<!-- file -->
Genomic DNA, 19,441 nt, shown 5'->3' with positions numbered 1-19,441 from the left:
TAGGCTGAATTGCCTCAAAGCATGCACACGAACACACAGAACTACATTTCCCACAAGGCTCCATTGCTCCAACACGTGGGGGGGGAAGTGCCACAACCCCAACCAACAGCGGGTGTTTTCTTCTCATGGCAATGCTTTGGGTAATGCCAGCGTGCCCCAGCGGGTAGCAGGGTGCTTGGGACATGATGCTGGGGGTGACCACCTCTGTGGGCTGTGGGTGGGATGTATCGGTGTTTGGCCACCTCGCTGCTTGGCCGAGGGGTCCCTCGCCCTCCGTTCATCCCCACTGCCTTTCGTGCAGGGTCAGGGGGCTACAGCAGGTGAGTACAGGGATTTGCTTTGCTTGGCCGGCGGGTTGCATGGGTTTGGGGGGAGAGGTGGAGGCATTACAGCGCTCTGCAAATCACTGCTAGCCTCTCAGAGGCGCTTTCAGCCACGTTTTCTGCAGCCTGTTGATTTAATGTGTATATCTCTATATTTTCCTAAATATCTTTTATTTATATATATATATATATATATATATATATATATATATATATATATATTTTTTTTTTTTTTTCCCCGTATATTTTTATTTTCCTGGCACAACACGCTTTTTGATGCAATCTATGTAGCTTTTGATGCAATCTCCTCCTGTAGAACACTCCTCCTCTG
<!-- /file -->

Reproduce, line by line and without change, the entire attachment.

Genomic DNA, 19,441 nt, shown 5'->3' with positions numbered 1-19,441 from the left:
TAGGCTGAATTGCCTCAAAGCATGCACACGAACACACAGAACTACATTTCCCACAAGGCTCCATTGCTCCAACACGTGGGGGGGGAAGTGCCACAACCCCAACCAACAGCGGGTGTTTTCTTCTCATGGCAATGCTTTGGGTAATGCCAGCGTGCCCCAGCGGGTAGCAGGGTGCTTGGGACATGATGCTGGGGGTGACCACCTCTGTGGGCTGTGGGTGGGATGTATCGGTGTTTGGCCACCTCGCTGCTTGGCCGAGGGGTCCCTCGCCCTCCGTTCATCCCCACTGCCTTTCGTGCAGGGTCAGGGGGCTACAGCAGGTGAGTACAGGGATTTGCTTTGCTTGGCCGGCGGGTTGCATGGGTTTGGGGGGAGAGGTGGAGGCATTACAGCGCTCTGCAAATCACTGCTAGCCTCTCAGAGGCGCTTTCAGCCACGTTTTCTGCAGCCTGTTGATTTAATGTGTATATCTCTATATTTTCCTAAATATCTTTTATTTATATATATATATATATATATATATATATATATATATATATATATATTTTTTTTTTTTTTTCCCCGTATATTTTTATTTTCCTGGCACAACACGCTTTTTGATGCAATCTATGTAGCTTTTGATGCAATCTCCTCCTGTAGAACACTCCTCCTCTG